The arrival of M-1A1 Abrams tanks outside the Branch Davidian compound suggests that the sect may be armed with shoulder-fired anti-tank weapons or perhaps a .50-caliber machine gun with armor-piercing bullets, experts say.
Such weapons could damage or even destroy the armored personnel carriers that arrived early last week to support the federal agents who surround the compound near Waco, Texas.
Federal agents said yesterday that sect leader David Koresh claimed he could blow the armored vehicles, known as Bradley Fighting Vehicles, "40 or 50 feet into the air" with explosives. The Bradleys apparently were withdrawn yesterday morning as at least four Abrams tanks arrived.
Koresh - seemingly eager to fulfill his apocalyptic prophesies - boasted of having powerful explosives. "We are ready for war," the 33-year-old cult leader and self-proclaimed messiah was quoted by the FBI as saying.
The 67-ton Abrams tanks, the Army's heaviest, were rolled into position outside the Branch Davidians' compound strictly to give law officers protection, FBI spokesman Bob Ricks said. The tanks will be unarmed, he said.
One possible explanation for the change in armor is that federal agents "have intelligence that the equipment the Davidians have is a little heavier than we've known about and includes weapons such as armor-piercing .50-caliber rounds, or rocket-propelled grenades, or shoulder-fired anti-tank weapons that the Bradley would be
vulnerable to," said Ron Hatchett, a military analyst with Texas A & M University's Mosher Institute for Defense Studies.
"And they don't want another embarrassment," he added. "You can imagine the embarrassment if they went forward with a couple of Bradleys and they were knocked out by the Davidians."
While not common, anti-tank weapons are available on the black market. Law-enforcement officials say that some have been smuggled off military bases or stolen from National Guard armories. Experts do not rule out the possibility that some foreign weapons may have entered the United States with U.S. troops returning from the Persian Gulf War.
"If you have the money, you can buy a lot of things," Hatchett said.
Hatchett said the Abrams tank is better able to withstand such weapons.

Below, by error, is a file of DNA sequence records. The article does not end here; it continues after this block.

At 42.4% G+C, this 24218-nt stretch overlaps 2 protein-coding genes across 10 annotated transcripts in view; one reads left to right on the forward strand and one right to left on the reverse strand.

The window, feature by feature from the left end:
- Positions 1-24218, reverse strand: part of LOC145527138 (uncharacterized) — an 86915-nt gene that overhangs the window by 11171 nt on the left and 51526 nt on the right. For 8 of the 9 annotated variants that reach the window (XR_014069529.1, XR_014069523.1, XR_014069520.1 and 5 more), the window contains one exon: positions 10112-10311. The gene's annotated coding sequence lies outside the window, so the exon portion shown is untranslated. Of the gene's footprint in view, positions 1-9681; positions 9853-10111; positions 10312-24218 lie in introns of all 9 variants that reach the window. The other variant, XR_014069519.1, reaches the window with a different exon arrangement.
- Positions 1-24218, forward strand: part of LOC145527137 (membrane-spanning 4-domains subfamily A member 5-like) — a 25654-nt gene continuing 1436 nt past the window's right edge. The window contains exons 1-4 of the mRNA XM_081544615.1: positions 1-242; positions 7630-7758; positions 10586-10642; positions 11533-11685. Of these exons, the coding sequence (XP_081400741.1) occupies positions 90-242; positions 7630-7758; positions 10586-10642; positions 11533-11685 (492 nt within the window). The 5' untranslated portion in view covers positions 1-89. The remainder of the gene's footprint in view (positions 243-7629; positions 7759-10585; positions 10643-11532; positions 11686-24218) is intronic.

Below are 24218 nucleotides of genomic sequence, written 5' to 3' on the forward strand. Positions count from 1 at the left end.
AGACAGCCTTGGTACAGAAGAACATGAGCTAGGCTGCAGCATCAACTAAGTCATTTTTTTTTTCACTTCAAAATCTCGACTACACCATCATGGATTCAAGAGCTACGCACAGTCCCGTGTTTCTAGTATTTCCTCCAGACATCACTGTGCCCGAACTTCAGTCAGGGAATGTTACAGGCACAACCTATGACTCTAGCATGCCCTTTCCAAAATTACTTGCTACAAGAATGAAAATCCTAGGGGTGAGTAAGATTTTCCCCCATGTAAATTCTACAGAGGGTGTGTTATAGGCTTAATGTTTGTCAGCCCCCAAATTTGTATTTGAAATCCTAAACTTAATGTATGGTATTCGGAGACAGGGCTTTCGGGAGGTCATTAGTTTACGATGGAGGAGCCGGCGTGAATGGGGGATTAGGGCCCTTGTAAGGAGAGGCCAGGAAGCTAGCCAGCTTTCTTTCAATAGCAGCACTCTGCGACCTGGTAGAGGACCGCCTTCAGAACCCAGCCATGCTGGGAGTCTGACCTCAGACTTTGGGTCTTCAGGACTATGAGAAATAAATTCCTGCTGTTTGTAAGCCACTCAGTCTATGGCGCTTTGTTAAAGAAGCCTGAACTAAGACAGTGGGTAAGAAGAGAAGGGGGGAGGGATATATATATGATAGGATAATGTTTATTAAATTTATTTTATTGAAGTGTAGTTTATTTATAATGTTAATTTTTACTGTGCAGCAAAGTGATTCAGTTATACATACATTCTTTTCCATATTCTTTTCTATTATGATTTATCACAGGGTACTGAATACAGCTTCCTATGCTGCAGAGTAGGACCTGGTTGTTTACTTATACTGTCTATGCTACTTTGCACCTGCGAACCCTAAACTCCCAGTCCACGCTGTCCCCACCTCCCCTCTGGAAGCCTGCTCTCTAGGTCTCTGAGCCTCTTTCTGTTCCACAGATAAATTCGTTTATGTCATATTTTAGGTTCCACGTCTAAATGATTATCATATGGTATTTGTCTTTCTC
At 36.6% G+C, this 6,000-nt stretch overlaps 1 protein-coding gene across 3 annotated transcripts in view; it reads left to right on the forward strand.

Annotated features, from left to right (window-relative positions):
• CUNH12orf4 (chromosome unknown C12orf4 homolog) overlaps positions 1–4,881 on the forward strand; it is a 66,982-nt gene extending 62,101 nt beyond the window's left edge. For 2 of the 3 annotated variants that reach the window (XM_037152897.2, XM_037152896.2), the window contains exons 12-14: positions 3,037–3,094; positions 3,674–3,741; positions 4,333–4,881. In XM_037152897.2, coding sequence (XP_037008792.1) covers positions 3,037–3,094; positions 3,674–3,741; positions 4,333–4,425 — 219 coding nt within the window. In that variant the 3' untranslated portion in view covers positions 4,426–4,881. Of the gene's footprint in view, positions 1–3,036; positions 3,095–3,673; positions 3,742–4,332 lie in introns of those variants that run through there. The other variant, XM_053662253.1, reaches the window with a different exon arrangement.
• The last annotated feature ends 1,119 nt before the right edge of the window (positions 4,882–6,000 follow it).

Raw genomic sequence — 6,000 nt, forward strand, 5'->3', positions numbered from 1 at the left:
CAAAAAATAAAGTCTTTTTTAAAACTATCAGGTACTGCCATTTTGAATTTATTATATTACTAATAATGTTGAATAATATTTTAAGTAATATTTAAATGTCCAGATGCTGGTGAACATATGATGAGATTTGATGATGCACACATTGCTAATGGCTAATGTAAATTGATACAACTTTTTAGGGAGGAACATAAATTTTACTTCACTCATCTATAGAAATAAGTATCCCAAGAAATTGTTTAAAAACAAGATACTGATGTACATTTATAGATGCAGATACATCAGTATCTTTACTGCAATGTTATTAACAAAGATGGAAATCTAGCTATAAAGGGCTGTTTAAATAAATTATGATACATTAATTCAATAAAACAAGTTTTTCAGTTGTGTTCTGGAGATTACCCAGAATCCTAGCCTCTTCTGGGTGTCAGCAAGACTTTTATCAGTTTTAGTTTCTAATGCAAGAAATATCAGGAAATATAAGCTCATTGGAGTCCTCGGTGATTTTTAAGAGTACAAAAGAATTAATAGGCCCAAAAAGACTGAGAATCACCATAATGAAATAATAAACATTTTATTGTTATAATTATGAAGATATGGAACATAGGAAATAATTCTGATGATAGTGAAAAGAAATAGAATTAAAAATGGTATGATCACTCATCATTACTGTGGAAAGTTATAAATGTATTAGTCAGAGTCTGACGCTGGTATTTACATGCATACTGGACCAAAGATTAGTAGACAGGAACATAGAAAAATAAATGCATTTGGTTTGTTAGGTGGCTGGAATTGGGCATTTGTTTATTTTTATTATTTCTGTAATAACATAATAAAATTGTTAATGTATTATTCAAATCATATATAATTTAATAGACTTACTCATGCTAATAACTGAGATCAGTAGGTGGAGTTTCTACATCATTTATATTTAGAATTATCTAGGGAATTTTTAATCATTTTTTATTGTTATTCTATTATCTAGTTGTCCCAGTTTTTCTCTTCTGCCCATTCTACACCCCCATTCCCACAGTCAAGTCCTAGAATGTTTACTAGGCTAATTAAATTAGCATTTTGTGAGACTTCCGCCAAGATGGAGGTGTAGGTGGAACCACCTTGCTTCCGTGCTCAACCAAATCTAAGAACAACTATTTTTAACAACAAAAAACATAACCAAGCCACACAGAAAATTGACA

"They're not going to do much of anything to the M-1 under any kinds of circumstances," Bay said.
The M-1A1 Abrams is protected by a top-secret armor and is more than double the weight of a Bradley.
If federal agents decide to "mount an assault and want to collapse portions of the building, then the M-1 would be better for that," Hatchett added.
Ricks, the FBI spokesman, said Koresh seemed to be increasingly irritable. "He has made such statements as, `We are ready for war.' `Let's get it on.' `Your talk is becoming in vain.' `I'm going to give you the opportunity to save yourselves before you get blown away.' "
Negotiators agreed yesterday to let the cult bury one member killed in a shootout. The victim's identity was being withheld.
Ricks said negotiators have talked with 33 people inside the compound. "Those that we spoke with on each occasion verified that Mr. Koresh had indicated that these individuals were free to leave at any time," he said. "And we got confirmation that they were staying there on their own free will."
However, negotiators also talked with a woman who said she and her five children would like to leave, but those talks broke down, Ricks said.
Today, a judge continued state custody of the 21 children who have been released since the stalemate began. About 30 relatives from as far away as Britain and Australia were in court to seek temporary custody of the children, who range from 5 months to 12 years.
Two elderly women who came out of the compound with the children last week were released from custody, Ricks said. They were first charged with murder, but those charges were quickly dismissed.
-- Material from the Associated Press is included in this report.